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Motorola on Aviation Adoption of RFID

The aviation industry has long been considered a prime candidate for RFID adoption. RFID Update spoke with Pankaj Shukla, director of RFID business development in aviation for Motorola, about the industry's RFID adoption and where the most popular applications of the technology exist today.
Tags: Aerospace
Sep 03, 2007This article was originally published by RFID Update.

September 3, 2007—The aviation industry has long been considered a prime candidate for RFID adoption. RFID Update spoke with Pankaj Shukla, director of RFID business development in aviation for Motorola, about the industry's RFID adoption and where the most popular applications of the technology exist today.

"Aviation is one of our targeted verticals, and we are seeing a tremendous amount of inquiries," commented Shukla. Seen as a possible panacea to the lost luggage problem that costs the airline industry hundreds of millions of dollars per year, baggage tracking is one of the leading applications of RFID in the sector. High profile deployments include those at the busy international airports of Hong Kong and Las Vegas (Motorola was involved with both). In 2005, the International Air Transport Association (IATA) published a global specification to define exactly what information should be included on a bag's RFID tag, referred to as the luggage "license plate". While such developments speak to rapid progress over the last few years, worldwide RFID-enabled baggage tracking is still in the early stages of deployment. "The nirvana comes when RFID is broadly implemented across multiple airports and airlines," said Shukla.

But baggage tracking is far from the whole story, he noted, as there are numerous other applications of RFID within aviation that the industry is embracing enthusiastically. Shukla cited strong demand for cargo tracking, tracking of assets on the tarmac, and trolley tracking.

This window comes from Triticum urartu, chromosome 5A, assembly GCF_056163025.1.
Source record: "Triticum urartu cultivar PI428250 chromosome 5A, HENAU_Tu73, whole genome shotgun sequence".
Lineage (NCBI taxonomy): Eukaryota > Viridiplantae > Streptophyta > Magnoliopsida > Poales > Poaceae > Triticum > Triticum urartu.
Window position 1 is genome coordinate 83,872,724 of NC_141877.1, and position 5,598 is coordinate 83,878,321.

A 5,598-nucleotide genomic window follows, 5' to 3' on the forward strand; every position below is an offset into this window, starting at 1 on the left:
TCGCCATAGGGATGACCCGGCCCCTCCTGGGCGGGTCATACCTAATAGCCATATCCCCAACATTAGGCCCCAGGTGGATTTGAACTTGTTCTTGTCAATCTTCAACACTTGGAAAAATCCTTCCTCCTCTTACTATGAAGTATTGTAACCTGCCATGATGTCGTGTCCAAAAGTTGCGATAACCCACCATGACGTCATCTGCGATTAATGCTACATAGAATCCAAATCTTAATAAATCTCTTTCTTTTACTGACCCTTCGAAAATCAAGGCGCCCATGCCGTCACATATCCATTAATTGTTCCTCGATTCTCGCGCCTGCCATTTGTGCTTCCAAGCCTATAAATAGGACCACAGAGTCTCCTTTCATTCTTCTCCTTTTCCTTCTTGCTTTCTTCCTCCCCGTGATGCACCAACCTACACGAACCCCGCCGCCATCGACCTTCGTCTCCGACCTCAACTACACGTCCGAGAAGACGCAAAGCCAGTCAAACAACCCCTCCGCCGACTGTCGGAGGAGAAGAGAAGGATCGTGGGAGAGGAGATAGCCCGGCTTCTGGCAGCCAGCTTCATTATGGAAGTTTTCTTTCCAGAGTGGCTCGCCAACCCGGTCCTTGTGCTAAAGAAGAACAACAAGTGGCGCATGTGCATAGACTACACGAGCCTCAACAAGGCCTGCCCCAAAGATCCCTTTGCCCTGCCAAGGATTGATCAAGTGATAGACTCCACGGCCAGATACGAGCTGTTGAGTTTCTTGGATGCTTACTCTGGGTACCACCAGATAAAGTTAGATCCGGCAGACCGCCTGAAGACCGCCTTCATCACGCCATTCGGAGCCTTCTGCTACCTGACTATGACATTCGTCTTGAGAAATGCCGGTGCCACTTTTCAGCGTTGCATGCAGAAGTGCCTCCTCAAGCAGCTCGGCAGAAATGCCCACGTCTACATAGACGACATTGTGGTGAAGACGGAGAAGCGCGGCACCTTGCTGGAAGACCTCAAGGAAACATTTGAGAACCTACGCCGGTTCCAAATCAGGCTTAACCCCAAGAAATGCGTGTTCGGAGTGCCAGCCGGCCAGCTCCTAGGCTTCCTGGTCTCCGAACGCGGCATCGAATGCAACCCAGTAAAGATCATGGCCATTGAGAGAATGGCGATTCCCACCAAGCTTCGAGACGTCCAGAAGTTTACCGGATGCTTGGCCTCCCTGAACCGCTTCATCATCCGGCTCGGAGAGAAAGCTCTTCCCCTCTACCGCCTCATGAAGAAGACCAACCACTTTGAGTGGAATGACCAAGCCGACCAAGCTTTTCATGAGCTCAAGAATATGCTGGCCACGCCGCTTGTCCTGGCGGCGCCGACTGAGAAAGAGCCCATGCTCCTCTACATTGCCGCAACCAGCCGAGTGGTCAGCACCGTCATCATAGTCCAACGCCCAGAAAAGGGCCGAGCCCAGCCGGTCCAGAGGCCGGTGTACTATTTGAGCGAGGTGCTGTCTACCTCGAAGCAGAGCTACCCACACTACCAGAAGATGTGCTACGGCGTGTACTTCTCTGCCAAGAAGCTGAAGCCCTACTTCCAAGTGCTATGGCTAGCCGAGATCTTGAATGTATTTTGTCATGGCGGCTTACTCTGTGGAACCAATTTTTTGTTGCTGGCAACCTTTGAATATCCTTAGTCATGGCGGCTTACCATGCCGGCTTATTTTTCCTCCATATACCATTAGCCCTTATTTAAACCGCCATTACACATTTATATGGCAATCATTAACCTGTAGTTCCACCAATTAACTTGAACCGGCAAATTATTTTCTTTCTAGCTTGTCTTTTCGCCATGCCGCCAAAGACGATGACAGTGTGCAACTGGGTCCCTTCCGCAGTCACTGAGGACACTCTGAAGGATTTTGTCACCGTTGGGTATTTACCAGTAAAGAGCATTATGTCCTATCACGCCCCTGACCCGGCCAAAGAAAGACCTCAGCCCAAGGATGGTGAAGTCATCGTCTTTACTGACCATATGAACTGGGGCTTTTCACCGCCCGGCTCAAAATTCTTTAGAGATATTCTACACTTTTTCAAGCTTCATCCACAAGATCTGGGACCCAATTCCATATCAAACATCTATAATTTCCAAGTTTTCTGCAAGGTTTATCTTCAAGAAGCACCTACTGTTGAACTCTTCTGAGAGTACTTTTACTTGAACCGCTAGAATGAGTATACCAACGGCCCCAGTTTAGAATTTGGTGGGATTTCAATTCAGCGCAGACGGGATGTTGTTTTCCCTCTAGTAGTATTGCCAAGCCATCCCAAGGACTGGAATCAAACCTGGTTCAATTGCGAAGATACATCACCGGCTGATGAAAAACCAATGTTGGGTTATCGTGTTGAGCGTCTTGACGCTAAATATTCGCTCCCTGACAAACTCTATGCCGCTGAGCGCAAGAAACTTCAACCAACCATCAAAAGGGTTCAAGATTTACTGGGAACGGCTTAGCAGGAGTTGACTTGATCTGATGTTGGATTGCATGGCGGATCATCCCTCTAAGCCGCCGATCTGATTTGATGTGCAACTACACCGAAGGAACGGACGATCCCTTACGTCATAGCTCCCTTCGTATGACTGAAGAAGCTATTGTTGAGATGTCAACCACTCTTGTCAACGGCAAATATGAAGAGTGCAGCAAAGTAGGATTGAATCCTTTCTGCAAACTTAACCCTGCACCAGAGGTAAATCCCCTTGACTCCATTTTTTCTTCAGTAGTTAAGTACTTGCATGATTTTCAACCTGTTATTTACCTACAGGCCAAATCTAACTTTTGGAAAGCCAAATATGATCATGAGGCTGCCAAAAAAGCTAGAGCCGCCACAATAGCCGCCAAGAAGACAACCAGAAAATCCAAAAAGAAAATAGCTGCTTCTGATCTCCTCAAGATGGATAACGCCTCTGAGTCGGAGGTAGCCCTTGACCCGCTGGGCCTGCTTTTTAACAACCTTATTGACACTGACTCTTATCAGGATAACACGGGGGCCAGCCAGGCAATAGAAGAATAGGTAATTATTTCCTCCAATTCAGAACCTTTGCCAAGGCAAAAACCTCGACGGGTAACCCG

Cargo tracking enables the visibility of goods and freight that are shipped by air. In addition to enhanced supply chain efficiency, cargo tracking also offers security benefits, allowing the industry to readily identify shipments whose integrity may have been compromised.

Tracking tarmac assets, such as the trailers that cart luggage from the airport to the loading hull of the plane, expands visibility of tagged luggage beyond the airport. "Now you have a combination of seeing the bags in the underbelly of the airport, onto the tarmac, and all the way to the plane," explained Shukla.

As for tracking trolleys -- the heavy metal carts that flight attendants use to distribute food, duty free goods, etc. -- the goal is to improve asset visibility and inventory management. Airlines' current lack of information about the location of all trolleys at any moment requires them to carry a surplus of the costly items. Leveraging RFID for real-time trolley visibility and locationing will enable airlines to avoid this excess, thereby improving operational efficiency and reducing cost.

In addition to RFID adoption at the airports themselves, the technology is also gaining traction in the supply chains of the world's two largest aircraft manufacturers, Boeing and Airbus. US-based Boeing has been an active RFID evangelist for a few years, whereas France's Airbus more recently made a splash with plans to initiate an aggressive stage of RFID deployment across its supply chain (see Airbus Taps ODIN, Signals Aerospace RFID Adoption).

A final sweet spot for RFID in the aviation industry is in the area of maintenance, repair, and overhaul, or MRO. Managing MRO is a multifaceted, challenging affair for aviation companies, laced with issues of security, safety, inefficiency, and compliance. A typical repair or maintenance job is composed of many sub-processes, including identifying the problem, locating or purchasing the required part, locating the appropriate personnel to execute the repair or replacement, and documenting almost every step. RFID can streamline and facilitate the MRO process, and help aviation companies realize so-called "integrated MRO", which is essentially technology-enabled visibility into the entire MRO process, both within a company's four walls and out into its suppliers' inventories. "The vision is that airplane parts are tagged, and their maintenance history is kept directly on the RFID tags themselves," commented Shukla. "This will result in faster servicing times and improved safety overall."

Still other applications of RFID are predicted for the years ahead, such as improving visibility of airport personnel, travelers, and removable airplane inventory like life vests. All told, the RFID opportunity in aviation is large indeed. The IATA predicts that when the technology is fully implemented for baggage tracking alone, the savings generated for the industry will be more than $700 million annually.

"Aviation RFID adoption is not confined to just a few regions or geographies," Shukla pointed out. "This is truly a global need."
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